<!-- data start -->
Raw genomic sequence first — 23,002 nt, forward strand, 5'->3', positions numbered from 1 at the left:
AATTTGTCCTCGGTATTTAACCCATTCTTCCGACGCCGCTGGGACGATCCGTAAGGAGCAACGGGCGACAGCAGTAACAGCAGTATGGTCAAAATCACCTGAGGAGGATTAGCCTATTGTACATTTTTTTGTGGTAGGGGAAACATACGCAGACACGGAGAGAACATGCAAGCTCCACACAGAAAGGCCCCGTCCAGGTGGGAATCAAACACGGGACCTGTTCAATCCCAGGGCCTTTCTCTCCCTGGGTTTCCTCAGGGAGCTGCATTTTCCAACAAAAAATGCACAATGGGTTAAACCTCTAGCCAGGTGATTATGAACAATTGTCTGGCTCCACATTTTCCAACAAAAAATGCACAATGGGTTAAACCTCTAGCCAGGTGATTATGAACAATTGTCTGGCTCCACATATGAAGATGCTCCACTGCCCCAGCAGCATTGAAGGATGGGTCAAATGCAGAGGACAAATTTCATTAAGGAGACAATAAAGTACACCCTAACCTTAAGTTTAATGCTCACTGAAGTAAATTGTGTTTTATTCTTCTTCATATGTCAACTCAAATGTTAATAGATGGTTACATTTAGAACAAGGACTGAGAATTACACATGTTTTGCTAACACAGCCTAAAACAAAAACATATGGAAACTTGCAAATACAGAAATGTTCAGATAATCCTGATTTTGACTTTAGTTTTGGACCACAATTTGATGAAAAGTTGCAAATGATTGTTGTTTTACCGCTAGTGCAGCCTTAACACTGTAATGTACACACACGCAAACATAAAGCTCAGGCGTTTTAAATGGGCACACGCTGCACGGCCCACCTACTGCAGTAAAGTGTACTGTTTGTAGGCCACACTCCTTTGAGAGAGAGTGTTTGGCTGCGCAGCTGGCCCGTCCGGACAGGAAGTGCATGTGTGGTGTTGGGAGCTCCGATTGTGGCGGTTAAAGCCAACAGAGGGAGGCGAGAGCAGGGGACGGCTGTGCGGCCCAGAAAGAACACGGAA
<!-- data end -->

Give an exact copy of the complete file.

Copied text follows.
Raw genomic sequence first — 23,002 nt, forward strand, 5'->3', positions numbered from 1 at the left:
AATTTGTCCTCGGTATTTAACCCATTCTTCCGACGCCGCTGGGACGATCCGTAAGGAGCAACGGGCGACAGCAGTAACAGCAGTATGGTCAAAATCACCTGAGGAGGATTAGCCTATTGTACATTTTTTTGTGGTAGGGGAAACATACGCAGACACGGAGAGAACATGCAAGCTCCACACAGAAAGGCCCCGTCCAGGTGGGAATCAAACACGGGACCTGTTCAATCCCAGGGCCTTTCTCTCCCTGGGTTTCCTCAGGGAGCTGCATTTTCCAACAAAAAATGCACAATGGGTTAAACCTCTAGCCAGGTGATTATGAACAATTGTCTGGCTCCACATTTTCCAACAAAAAATGCACAATGGGTTAAACCTCTAGCCAGGTGATTATGAACAATTGTCTGGCTCCACATATGAAGATGCTCCACTGCCCCAGCAGCATTGAAGGATGGGTCAAATGCAGAGGACAAATTTCATTAAGGAGACAATAAAGTACACCCTAACCTTAAGTTTAATGCTCACTGAAGTAAATTGTGTTTTATTCTTCTTCATATGTCAACTCAAATGTTAATAGATGGTTACATTTAGAACAAGGACTGAGAATTACACATGTTTTGCTAACACAGCCTAAAACAAAAACATATGGAAACTTGCAAATACAGAAATGTTCAGATAATCCTGATTTTGACTTTAGTTTTGGACCACAATTTGATGAAAAGTTGCAAATGATTGTTGTTTTACCGCTAGTGCAGCCTTAACACTGTAATGTACACACACGCAAACATAAAGCTCAGGCGTTTTAAATGGGCACACGCTGCACGGCCCACCTACTGCAGTAAAGTGTACTGTTTGTAGGCCACACTCCTTTGAGAGAGAGTGTTTGGCTGCGCAGCTGGCCCGTCCGGACAGGAAGTGCATGTGTGGTGTTGGGAGCTCCGATTGTGGCGGTTAAAGCCAACAGAGGGAGGCGAGAGCAGGGGACGGCTGTGCGGCCCAGAAAGAACACGGAA